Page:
He would have stayed longer at UBS if his team had not been poached by a Japanese bank, which left him with a sizeable chunk of money. The markets had changed and, in his own words, 'it was smarter to stop trading'.
He volunteered to work at the Chelsea Physic Garden in his free time and soon found his former interests rekindled. 'It reminded me of my original interests in architecture and design.' He enrolled at the Inchbald School of Design in 2003 to do a masters in landscape and garden design, but not without doing the footwork. 'I did a lot of research first by speaking to as many people in the business as I could, and second, reading profiles of major designers. I didn't go into it blind. I saw there were opportunities to be taken.'
He entered the RHS Chelsea Flower Show in 2004; by 2005 he had the first of two Chelsea Gold medals, and last year won a Silver Gilt. He now runs a four-strong practice, with jobs spread out from London, Moscow, Geneva and Sweden.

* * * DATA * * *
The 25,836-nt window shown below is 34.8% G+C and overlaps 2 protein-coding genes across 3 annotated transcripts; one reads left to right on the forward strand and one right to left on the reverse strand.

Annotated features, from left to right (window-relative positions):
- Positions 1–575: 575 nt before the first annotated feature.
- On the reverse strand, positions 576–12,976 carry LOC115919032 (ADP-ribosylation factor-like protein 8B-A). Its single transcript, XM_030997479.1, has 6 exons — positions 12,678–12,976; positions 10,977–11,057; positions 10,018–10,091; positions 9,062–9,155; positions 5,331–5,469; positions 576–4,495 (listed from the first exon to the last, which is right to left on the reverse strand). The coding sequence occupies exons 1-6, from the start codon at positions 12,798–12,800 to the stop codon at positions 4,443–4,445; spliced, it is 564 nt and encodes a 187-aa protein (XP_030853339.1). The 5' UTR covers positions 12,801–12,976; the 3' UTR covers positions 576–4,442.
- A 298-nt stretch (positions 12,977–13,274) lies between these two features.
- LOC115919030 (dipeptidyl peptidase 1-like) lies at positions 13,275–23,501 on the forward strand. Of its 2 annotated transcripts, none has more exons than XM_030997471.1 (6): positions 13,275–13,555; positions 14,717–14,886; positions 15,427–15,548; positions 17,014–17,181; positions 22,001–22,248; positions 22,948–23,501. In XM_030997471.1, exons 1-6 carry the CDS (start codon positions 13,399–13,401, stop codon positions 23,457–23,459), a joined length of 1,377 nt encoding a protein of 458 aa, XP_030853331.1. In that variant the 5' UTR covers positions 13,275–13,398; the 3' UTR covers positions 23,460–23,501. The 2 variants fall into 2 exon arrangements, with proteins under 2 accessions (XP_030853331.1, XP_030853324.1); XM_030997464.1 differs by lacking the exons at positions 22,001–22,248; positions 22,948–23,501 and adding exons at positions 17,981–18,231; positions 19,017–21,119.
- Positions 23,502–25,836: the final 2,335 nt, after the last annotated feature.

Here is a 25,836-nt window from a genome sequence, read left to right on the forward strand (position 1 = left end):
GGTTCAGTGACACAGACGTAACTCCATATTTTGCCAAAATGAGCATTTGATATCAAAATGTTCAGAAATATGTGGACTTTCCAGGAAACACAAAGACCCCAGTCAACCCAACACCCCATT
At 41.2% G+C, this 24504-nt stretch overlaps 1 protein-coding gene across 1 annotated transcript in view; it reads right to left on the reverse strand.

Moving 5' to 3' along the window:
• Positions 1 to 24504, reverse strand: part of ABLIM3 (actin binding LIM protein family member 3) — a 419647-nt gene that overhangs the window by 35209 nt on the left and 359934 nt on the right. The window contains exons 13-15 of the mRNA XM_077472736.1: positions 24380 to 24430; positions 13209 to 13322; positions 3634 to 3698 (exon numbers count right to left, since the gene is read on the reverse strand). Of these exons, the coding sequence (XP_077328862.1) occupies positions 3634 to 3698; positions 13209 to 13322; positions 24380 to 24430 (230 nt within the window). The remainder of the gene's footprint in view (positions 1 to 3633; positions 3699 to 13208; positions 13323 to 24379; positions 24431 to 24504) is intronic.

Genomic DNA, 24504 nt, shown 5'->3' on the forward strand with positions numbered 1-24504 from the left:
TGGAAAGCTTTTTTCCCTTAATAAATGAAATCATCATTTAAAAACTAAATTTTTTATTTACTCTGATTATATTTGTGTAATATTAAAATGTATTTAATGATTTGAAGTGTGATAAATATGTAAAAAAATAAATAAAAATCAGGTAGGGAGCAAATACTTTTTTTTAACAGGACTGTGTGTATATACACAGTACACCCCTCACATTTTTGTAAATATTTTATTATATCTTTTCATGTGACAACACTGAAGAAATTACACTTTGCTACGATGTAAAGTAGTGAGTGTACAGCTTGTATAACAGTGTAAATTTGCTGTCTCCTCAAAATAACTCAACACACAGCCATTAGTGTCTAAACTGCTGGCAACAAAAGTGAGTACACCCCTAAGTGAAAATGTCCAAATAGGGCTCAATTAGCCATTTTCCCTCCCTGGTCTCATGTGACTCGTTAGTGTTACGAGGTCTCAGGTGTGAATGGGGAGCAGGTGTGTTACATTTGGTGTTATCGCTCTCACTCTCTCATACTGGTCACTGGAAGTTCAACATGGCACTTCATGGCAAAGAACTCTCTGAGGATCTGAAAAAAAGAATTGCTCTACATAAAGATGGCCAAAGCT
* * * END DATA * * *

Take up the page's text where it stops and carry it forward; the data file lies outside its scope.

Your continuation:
He considers his previous employment essential. 'It helped me hugely. One, it gave me a level of maturity; and second, it gave me the ability to deal with demanding clients. There is an element of unprofessionalism to this business and many think it's only about gardening and not running a business. For this reason, I think clients take me more seriously.'
In retrospect, he would encourage people to take a creative leap. What stops them is often a lack of imagination or unrealistic expectations as to earnings. He has financially caught up with his previous income (in the '90s), though, he says, one should expect a cut in salary, at least initially.